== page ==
Contribute to the cause
By choosing to plant heirloom seeds, you’re participating in a mission to diversify our food supply and preserve cultural history. As commercial growers increasingly opt to only plant a small variety of species, we’re losing genetic diversity in our seeds, and therefore our food. This can potentially compromise the nutritional value of our food, lead to issues with soil in farming and potential food blights. Couple that with the increasing GMOs introduced into our produce and it’s a potential recipe for disaster… convinced yet?
Want to take part in the tradition?
Several organizations offer GMO- and pesticide-free heirloom seeds. Browse their catalogs and get excited for this year’s garden!
Follow Kirsten on Twitter @kirsten_hudson
This article was originally published on Organic Authority, an organic living online magazine. View the original article.
Brigid Gaffikin as written for The San Francisco Chronicle
Wednesday, March 28, 2012
Paul Chinn / The Chronicle
Matthew Hoffman and Astrid Lindo, owners of the Living Seed Co., grow several varieties of produce and plants in their garden in Nicasio.
From their home in a quiet stretch of Marin County near San Geronimo, two entrepreneurs are hoping to take gardening back to a time when an abundance of plant diversity was the norm.
Matthew Hoffman and Astrid Lindo grow, source and sell seeds of rare and heirloom edibles. Their young business, the Living Seed Co., hung up its virtual shingle just last year.
“What’s amazing is 100 years ago, everybody saved their own seed and in just a short period of time, just a couple of generations, all that changed,” Lindo said.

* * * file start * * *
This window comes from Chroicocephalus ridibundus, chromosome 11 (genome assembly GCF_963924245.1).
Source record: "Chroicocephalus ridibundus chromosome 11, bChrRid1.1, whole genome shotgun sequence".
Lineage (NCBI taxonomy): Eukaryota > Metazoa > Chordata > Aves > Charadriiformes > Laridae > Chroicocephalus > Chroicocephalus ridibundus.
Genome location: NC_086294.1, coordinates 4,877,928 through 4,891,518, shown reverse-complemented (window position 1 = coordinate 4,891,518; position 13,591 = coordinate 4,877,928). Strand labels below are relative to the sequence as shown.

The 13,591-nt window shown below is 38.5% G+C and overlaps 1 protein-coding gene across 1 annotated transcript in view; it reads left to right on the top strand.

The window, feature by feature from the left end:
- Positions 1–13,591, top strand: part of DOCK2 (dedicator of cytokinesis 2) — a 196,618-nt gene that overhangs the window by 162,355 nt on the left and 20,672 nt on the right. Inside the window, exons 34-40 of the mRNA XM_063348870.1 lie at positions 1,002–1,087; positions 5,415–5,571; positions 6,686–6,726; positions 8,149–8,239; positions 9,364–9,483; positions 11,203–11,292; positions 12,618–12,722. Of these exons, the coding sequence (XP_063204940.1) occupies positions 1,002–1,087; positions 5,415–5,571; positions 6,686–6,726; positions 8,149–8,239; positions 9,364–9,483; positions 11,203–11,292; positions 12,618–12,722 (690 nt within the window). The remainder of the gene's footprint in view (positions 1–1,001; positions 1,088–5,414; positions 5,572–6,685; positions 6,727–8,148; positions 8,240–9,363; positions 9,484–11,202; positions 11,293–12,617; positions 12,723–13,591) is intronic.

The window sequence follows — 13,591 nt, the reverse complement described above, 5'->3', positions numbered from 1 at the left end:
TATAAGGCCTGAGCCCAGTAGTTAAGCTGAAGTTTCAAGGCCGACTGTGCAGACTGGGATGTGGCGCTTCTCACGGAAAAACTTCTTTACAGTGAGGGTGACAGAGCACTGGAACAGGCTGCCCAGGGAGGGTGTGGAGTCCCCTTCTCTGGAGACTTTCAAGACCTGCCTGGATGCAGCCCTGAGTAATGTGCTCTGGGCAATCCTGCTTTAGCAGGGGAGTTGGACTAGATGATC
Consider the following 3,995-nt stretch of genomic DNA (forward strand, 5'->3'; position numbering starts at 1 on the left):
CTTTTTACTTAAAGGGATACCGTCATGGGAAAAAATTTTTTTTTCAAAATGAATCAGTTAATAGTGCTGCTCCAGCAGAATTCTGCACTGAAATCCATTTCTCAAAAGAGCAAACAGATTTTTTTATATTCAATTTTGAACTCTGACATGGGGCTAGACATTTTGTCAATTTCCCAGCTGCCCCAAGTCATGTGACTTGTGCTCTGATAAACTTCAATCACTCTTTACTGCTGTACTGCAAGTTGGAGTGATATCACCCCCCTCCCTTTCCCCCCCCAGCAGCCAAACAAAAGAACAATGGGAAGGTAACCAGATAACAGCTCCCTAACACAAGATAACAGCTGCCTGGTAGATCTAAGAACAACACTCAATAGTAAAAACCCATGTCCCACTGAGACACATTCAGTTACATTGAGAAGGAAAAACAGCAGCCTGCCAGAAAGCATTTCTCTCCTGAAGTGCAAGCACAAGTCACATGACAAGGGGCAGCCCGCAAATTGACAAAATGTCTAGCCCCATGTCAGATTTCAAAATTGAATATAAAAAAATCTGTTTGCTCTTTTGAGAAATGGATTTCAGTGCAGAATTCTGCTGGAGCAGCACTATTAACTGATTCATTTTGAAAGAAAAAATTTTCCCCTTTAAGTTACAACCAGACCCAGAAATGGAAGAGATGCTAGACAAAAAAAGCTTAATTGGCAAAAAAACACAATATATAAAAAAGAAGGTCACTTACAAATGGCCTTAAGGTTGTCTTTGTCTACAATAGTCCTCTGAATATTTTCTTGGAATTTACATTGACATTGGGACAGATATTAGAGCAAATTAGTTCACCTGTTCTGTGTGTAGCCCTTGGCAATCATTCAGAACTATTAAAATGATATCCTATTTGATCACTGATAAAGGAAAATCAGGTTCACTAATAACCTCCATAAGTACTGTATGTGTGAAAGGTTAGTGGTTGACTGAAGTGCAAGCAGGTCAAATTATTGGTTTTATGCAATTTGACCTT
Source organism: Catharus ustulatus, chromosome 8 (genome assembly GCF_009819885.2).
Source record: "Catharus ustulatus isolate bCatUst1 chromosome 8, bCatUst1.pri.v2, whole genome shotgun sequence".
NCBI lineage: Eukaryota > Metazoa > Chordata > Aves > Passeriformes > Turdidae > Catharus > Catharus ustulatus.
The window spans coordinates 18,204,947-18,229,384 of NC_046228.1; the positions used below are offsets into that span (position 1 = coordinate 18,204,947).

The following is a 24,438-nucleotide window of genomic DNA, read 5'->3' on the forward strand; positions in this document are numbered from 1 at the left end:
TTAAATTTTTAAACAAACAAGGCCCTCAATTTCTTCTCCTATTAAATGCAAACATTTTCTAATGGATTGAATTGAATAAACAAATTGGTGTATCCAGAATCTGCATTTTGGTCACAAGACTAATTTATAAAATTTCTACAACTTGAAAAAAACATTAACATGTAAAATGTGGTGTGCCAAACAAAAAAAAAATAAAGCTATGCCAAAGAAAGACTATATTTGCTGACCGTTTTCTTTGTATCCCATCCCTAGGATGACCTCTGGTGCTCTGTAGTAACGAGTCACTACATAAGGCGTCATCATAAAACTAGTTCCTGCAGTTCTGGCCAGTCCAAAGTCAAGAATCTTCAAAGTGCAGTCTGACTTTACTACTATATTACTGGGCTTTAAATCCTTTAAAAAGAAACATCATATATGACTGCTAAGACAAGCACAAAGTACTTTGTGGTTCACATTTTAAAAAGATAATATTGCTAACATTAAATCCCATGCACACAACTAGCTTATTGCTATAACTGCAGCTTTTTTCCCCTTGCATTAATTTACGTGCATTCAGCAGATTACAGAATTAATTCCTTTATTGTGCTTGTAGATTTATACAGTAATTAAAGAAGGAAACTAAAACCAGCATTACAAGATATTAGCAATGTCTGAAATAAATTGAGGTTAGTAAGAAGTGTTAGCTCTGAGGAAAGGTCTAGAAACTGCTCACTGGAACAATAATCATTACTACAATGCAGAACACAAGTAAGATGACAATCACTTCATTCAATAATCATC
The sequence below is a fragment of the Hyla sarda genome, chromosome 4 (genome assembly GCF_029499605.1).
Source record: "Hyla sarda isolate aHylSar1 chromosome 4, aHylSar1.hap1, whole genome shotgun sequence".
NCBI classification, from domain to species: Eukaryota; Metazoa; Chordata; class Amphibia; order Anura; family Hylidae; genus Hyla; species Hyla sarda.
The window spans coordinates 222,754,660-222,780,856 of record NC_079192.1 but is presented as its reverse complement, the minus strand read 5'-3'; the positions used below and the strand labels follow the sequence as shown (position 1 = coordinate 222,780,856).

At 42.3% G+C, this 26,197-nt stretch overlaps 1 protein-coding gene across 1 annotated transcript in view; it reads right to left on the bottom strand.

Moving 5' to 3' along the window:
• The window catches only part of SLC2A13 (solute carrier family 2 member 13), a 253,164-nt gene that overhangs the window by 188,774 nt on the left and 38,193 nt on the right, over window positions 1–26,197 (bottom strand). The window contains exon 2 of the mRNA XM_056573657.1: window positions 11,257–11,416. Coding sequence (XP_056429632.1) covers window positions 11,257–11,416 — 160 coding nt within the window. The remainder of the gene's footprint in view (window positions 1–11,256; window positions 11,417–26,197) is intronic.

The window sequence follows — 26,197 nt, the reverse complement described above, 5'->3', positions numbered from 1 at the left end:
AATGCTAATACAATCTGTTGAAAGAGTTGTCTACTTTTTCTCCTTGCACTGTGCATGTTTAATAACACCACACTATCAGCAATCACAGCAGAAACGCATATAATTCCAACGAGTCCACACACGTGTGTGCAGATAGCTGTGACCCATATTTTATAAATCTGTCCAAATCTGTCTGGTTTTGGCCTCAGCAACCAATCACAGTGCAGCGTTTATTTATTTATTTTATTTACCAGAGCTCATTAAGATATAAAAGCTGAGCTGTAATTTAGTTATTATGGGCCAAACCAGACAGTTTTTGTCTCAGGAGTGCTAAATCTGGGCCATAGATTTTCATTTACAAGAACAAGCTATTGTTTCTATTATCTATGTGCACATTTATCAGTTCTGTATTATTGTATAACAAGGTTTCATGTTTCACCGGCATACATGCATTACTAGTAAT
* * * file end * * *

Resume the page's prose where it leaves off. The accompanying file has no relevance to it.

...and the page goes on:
The numbers behind this shift are remarkable, according to a study of crop diversity in the United States by the Rural Advancement Foundation International, a family farm policy and advocacy group. By 1983, the 408 varieties of peas cultivated on American farms some 80 years earlier had dwindled to 25. Sweet corn saw a drop from 307 to 12 varieties.
Lindo and Hoffman are new to farming but have embraced their venture with a quiet energy and intensity that one suspects drove their lives well before they founded the company.
Hoffman, 36, traveled the world for a decade as a puppeteer with Jane Goodall’s Giant Peace Dove Campaign. Lindo, 35, was born in Colombia but moved to Miami as a toddler. As an adult, she studied in Europe and New York before opening an interior design firm in Southern California. They met in 2009 and decided to make a life together.
A new career
Hoffman began thinking about a new career – one that would support the couple’s commitment to helping others live healthy lives and that would support a family, too.
Starting a seed company seemed a natural fit. Hoffman grew up in rural Wisconsin in a family of gardeners and as a young child lived 2 miles off the grid in a two-room cabin.